Steve tells me that when those things happen, you are in “FLOW.”  When it’s right, you notice it in the areas of time, energy and currency because they will all be jamming together like a great jazz band or orchestra.

As we close in on the end of the year, many businesses are looking deeper at what they are doing and may be considering these same types of questions.  Another beneficial exercise that can help to open your awareness to all the options is the basic Strengths, Weaknesses, Opportunities, and Threats or SWOT analysis.  We utilize this every quarter to challenge our business and ensure we are considering all possibilities and are not about to get eaten by something sitting around the corner waiting to pounce.  Remember the Software Monster.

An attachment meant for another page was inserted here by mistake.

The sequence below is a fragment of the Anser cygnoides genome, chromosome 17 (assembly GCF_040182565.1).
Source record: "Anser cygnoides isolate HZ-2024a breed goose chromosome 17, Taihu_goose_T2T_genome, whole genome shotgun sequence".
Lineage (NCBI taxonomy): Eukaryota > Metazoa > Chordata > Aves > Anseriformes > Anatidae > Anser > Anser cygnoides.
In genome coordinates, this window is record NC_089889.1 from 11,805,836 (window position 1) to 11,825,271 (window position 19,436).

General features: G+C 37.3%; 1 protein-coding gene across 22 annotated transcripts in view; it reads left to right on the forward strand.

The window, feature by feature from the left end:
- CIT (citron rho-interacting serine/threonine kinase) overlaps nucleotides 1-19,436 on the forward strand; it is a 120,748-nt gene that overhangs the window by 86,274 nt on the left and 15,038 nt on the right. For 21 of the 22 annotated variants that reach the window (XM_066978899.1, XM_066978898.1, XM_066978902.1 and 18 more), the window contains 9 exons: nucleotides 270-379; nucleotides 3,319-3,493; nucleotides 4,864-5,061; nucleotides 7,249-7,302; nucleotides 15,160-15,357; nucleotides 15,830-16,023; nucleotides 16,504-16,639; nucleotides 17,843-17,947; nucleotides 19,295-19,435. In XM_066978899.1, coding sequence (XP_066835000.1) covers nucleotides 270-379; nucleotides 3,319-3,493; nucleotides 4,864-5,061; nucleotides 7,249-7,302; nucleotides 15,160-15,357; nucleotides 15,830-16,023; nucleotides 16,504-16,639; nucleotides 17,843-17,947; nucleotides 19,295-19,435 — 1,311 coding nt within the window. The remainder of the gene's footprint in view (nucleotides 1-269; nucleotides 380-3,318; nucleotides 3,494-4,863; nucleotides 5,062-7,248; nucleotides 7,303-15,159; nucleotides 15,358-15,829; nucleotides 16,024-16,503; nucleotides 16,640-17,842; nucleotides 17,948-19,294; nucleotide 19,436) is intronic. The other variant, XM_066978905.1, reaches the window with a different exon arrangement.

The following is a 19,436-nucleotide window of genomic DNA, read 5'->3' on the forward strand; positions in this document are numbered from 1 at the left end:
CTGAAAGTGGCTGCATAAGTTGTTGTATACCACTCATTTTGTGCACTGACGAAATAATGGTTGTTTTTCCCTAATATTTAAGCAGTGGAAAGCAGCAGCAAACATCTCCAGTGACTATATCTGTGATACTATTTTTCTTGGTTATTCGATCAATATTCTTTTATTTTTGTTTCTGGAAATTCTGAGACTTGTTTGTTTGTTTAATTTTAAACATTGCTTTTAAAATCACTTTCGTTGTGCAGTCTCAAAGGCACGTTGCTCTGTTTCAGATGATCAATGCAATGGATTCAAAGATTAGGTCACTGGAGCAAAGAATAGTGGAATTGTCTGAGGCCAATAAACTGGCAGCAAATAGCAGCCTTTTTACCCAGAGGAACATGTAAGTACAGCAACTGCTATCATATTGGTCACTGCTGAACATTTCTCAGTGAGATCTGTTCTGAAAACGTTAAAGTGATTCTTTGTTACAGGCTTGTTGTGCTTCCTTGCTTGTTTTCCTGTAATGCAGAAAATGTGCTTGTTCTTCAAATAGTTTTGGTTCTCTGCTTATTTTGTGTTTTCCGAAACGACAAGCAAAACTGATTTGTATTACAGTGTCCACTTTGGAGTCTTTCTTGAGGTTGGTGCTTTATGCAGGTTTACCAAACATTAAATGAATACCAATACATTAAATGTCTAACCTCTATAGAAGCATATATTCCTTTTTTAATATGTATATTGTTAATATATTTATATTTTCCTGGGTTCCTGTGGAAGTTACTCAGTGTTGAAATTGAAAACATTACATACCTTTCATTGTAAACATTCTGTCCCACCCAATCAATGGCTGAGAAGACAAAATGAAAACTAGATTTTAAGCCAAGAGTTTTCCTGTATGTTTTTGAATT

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We found that we spent too much time gathering data from all the participants for SWOT, leaving us little time to really dig into the data we had pulled out.  To fix this, we built a tool that has helped us ramp this up before we start our planning meeting and has given us much more time to go deeper.  This tool, called MeetingHabits, can now be utilized for free, and it may stay that way as we study how it benefits us.  We would also like hearing how it helps you if you would like to share your experiences.

As you work to focus more on bringing the most value to a core group of clients that will put you in the best FLOW, what are you doing to make sure your business is harmonizing the best tune?

 




Choose to be Great with These 3 Behaviors!


 

In last week’s blog, I introduced the three core behaviors for business greatness as researched by Jim Collins in his new book “Great by Choice.” These behaviors include fanatical discipline, empirical creativity, and productive paranoia. Let’s take a deeper look at each of these, so we can have a better understanding of how to apply them in our own businesses.